Picture this - an astronaut has just found life on Mars. How do you think it happens? I expect most of us will answer "Found a fossil" as in the painting by Pat Rawlings used as the cover for my new kindle book. However, Curiosity is exploring a lake bed that has been dry for three billion years. That's long before there were any easily recognizable fossils on Earth. So astrobiologists focus their hopes instead on ancient microbes. That may seem boring, but these would be microbial ET's, possibly so ancient they predate DNA, or maybe based on different principles. What they hope to find could be the biggest discovery in biology of our century, revolutionizing our understanding of evolution, of how life works, and perhaps medicine, agriculture, and who knows what else.
Cover of my new kindle book, with detail of Pat Rawlings' painting of an astronaut discovering a fossil on Mars. Most of us are "fossil optimists" when it comes to Mars, without thinking about it. But most of the regions where we'd look for past life were last habitable enough for multicellular life over three billion years ago. Higher resolution version of the cover here and even higher resolution here.
These astrobiologists design exquisitely sensitive miniature instruments to detect faint ancient degraded biosignatures. Hopefully some of these instruments will fly one day. Perhaps life still exists on Mars, right through to the present, perhaps even early life hardly changed for billions of years, long extinct on Earth. If we aren't careful, something as vulnerable as that could be made extinct by whatever made it extinct here. Sadly, humans can't be sterilized of our trillions of microbe companions. As we try to touch Mars we may lose the most precious thing we could find there. As our microbes spread in the global dust storms, the native Mars life might be gone before we know it was there.
It would be so wonderful if we could just reassure everyone that Earth microbes on human crewed spaceships will cause no problems on Mars. If only real life were like the movies, built on the imaginations of authors and using evolving dramatic tropes. However, this time, we don't get to write the script for the sequel. Star Trek doesn't give us any real experience in exploring planets. We often make mistakes when we try something new, sometimes huge ones, It's time to look at this carefully. At last we are getting a few journalists and TV presenters who touch on the subject briefly, but we need more awareness as it is so often treated as a minor matter, soon dismissed. It's time this discussion moved from the specialist papers and workshops on planetary protection to the general public.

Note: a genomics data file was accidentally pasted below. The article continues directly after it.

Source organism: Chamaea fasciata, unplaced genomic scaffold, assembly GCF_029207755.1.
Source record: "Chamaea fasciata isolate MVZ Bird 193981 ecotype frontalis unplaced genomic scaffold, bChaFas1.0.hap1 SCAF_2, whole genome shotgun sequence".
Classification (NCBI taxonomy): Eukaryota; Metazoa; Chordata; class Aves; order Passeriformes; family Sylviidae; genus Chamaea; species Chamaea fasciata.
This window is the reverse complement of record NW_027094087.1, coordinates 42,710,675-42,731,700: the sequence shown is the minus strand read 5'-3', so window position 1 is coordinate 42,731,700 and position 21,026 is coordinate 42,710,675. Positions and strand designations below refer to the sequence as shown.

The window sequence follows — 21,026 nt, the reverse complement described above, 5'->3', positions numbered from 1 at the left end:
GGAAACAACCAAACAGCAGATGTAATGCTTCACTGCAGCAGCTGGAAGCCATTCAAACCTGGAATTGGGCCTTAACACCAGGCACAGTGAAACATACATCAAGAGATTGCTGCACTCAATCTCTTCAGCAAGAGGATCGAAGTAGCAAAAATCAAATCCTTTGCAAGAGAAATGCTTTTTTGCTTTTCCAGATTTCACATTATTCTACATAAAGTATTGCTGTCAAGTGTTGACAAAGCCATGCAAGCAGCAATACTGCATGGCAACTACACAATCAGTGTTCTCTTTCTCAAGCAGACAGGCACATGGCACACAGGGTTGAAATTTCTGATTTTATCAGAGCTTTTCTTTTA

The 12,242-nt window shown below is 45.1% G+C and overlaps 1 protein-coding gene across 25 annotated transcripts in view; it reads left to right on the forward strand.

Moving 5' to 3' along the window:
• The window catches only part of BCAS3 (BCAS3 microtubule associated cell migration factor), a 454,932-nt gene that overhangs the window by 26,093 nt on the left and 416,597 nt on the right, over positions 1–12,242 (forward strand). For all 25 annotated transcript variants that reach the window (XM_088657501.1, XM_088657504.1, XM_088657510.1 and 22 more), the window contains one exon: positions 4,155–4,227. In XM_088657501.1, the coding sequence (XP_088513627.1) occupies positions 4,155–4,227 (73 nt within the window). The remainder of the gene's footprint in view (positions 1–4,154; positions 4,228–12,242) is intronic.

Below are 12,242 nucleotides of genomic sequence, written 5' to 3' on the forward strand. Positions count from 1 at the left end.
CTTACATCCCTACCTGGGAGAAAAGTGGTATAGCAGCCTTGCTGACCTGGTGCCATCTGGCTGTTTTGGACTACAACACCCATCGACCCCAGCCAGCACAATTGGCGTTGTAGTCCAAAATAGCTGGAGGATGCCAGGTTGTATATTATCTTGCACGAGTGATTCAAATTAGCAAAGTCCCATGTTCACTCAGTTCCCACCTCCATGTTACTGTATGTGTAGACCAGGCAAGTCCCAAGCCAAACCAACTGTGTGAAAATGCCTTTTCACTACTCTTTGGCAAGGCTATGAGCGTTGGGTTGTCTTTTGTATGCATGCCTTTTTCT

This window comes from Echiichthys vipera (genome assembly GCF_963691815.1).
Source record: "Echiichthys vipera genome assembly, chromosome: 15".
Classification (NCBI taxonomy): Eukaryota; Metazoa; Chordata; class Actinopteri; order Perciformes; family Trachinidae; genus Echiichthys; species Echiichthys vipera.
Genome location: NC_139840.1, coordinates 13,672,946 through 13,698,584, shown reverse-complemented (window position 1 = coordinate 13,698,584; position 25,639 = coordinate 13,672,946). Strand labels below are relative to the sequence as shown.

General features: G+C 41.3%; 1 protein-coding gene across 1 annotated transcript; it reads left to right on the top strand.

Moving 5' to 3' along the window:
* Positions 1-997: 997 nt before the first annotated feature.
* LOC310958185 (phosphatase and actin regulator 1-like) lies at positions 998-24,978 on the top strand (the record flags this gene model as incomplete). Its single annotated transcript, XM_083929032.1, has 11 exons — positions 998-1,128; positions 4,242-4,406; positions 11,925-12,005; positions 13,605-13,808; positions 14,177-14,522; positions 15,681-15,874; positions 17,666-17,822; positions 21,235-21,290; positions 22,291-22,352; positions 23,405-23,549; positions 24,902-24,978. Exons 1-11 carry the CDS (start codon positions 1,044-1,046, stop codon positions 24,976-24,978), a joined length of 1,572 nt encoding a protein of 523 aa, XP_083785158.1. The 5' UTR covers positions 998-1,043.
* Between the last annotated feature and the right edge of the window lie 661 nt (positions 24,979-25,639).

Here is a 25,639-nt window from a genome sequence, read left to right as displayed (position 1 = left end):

If we decide to keep Earth microbes away from Mars, at least for now, what happens to all our plans to explore the red planet? Well we can continue to use our robotic eyes and hands on Marx. . Meanwhile our astronauts can start extraterrestrial fossil hunting on the Moon. We should find meteorites there from early Earth, Mars and perhaps even Venus, wonderfully preserved deep in the extremely cold ice deposits at the lunar poles. Later, as we learn to send humans safely further afield, to Mars orbit, and its moons, they can explore it using "telepresence" in immersive 3D virtual reality. All of us back on Earth can join in, exploring a landscape built up from the hours of binocular HD video streamed from the surface. I will also cover searches for life in the oceans of Europa and Enceladus, and more exotic places, ranging from the molten sulfur lakes of Io through to liquid nitrogen geysers of Triton.
The book starts by comparing Mars with the Lascaux cave paintings, damaged by microbes from human visitors. I hope this book will bring these issues to the attention of a wider audience, now that it seems that we may have technology to send humans to Mars within a decade or two. This is a decision for all of us, not just scientists and space enthusiasts. This book has hyperlinks throughout which take you to the scientific literature. Many of the papers are open for anyone to read , so it's easy to follow through to find out more for yourself.
How often have you seen this scenario in movies, artist's renderings and science fiction? Bold and brave astronauts explore Mars, setting out from their base in pressurized rovers and spacesuits. They scale cliffs, adventure into caves, and dig deep. They search for past, and present day life. And one of them has just made a great discovery, a fossil!
Artist's impression of human astronauts exploring Mars - credit NASA / Pat Rawlings
However there is another side to this picture. As these brave astronauts explore Mars, their bases and rovers leak Earth microbes into the dust, every time they open an airlock. Their spacesuits also leak air constantly (they have to be able to bend their arms and legs at the joints and the spacesuit designers achieve that by leaving tiny gaps which the air leaks through). They leak a trail of microbes, wherever they go.
Then, the ground they walk on is covered with dust as fine as cigarette ash, light and easily moved, even in the near vacuum winds of the Mars atmosphere. These particles can travel hundreds of kilometers in a few hours during the fast winds of the seasonal dust storms. Every decade or so, these storms combine and spread to cover the entire planet and last for weeks. The dust blocks the sun and turns day into night, and it takes months for all the thick clouds of dust to fall back out of the atmosphere. Carl Sagan once remarked, that the iron oxides that make up these dust particles are perfect to shield a microbe from the sterilizing UV light of the unfiltered sun. Such a microbe, imbedded in a minute crack in a dust grain, could eventually fall to the surface undamaged, thousands of kilometers from its point of origin. Trillions of hardy microbial spores will stream out from a human base in the winds, and if there are any Mars habitats for them to find, they would surely get there eventually. For more on this see How could this work on Mars with dust storms and a globally connected environment? (below).